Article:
1Waqar Haider Gaba, 1Manzoor Ahmed, 2Syed Irteza Hussain
1Sheikh Khalifa Medical City, Abu Dhabi, United Arab Emirates; 2Cleveland Clinic Abu Dhabi, Abu Dhabi, United Arab Emirates
Carotid cavernous fistula (CCF) is an abnormal communication between the carotid artery and the cavernous sinus by virtue of unique traversal of an artery through a venous lake. About 70% of them are of direct type (Type A), mostly post-traumatic. The rest are of in-direct type, further sub-divided into Type B, C & D based on the arteriovenous connection of ICA & ECA branches. Acute post-traumatic presentation on initial imaging is unusual as demonstrated in our case. More unusual and interesting is active leakage via skull base fracture into oro-digestive tracts.
A 35-years-old gentleman presented with severe head injury after a fall from 12 meter height. He was intubated to maintain his airway. CT face showed multiple facial and skull base fractures with contrast extravasation at the right sphenoid region, contrast pooling pouring down the pharynx & oesophagus with dilated blood-filled oesophagus causing “Pseudo-vessel appearance”. CT chest showed signs of contrast aspiration. CT angiography confirmed carotid-cavernous fistula. Patient was transferred to nearby facility for embolization. The fistula was successfully occluded through coil occlusion of ipsilateral ICA after balloon test occlusion. Follow up CT two days later did not show any infarcts. Patient developed progressive ARDS, shock and died 4 days later.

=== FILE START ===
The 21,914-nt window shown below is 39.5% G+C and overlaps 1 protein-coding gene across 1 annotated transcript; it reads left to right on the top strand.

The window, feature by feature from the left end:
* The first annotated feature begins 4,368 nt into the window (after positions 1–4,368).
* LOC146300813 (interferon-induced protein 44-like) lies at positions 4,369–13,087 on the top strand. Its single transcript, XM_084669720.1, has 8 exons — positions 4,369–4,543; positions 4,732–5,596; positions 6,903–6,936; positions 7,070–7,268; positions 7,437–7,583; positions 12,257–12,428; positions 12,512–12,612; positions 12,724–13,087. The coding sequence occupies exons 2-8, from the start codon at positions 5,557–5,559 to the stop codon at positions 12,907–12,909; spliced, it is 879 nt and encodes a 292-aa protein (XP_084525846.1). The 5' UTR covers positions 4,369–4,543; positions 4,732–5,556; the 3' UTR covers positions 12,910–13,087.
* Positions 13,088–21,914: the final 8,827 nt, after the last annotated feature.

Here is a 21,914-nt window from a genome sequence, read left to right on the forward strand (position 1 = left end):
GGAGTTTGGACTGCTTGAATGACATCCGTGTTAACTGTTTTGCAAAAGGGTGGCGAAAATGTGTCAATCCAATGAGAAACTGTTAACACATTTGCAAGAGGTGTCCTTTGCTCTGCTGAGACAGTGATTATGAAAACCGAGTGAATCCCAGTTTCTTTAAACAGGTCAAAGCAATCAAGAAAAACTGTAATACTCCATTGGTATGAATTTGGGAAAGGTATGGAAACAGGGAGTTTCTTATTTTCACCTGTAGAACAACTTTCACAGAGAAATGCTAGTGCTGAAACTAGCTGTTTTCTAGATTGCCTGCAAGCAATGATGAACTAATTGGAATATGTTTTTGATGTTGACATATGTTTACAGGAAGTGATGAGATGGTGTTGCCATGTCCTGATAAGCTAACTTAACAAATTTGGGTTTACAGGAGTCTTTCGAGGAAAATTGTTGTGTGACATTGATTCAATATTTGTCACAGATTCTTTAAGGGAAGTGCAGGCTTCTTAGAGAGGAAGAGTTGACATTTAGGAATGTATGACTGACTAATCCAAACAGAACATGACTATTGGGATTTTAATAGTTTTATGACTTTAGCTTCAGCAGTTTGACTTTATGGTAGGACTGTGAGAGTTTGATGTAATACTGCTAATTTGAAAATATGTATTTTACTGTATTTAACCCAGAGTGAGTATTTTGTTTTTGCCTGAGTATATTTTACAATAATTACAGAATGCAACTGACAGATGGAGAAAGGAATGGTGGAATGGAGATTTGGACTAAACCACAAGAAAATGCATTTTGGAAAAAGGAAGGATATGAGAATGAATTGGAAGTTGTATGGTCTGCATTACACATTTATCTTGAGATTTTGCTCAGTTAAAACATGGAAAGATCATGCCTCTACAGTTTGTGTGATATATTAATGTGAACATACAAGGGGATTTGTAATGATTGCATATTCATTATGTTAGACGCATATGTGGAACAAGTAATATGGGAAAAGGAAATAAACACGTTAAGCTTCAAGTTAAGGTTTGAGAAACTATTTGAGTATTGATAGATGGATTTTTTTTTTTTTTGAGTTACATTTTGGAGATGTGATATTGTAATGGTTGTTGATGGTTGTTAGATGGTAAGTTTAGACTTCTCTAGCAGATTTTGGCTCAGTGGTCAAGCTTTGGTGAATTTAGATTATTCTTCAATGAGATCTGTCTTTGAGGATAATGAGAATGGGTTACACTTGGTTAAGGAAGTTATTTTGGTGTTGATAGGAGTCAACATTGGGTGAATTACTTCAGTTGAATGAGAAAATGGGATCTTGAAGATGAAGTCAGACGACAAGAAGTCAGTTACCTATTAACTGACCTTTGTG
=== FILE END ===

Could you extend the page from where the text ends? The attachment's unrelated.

CCF is an uncommon vascular entity. Trauma to the central skull base is the most common cause resulting in direct arterial communication with surrounding venous blood compartment of the cavernous sinus (Barrow’s Type A). The pathogenesis of presentation is typically rooted in venous hypertension, usually limited to ipsilateral orbit. Single phase CTA can easily yield a diagnosis in direct fistulas due to high flow fistulous connection. IV contrast administered for CTA in our case and appearing in the pharynx, oesophagus & airways indicated breach of the cavernous sinuses dural wall and further complicated by associated CCF. Trans-arterial embolization and occlusion of the injured vessel after a balloon test occlusion is commonly employed compared to trans-venous occlusion of the cavernous sinus in such post traumatic fistulas.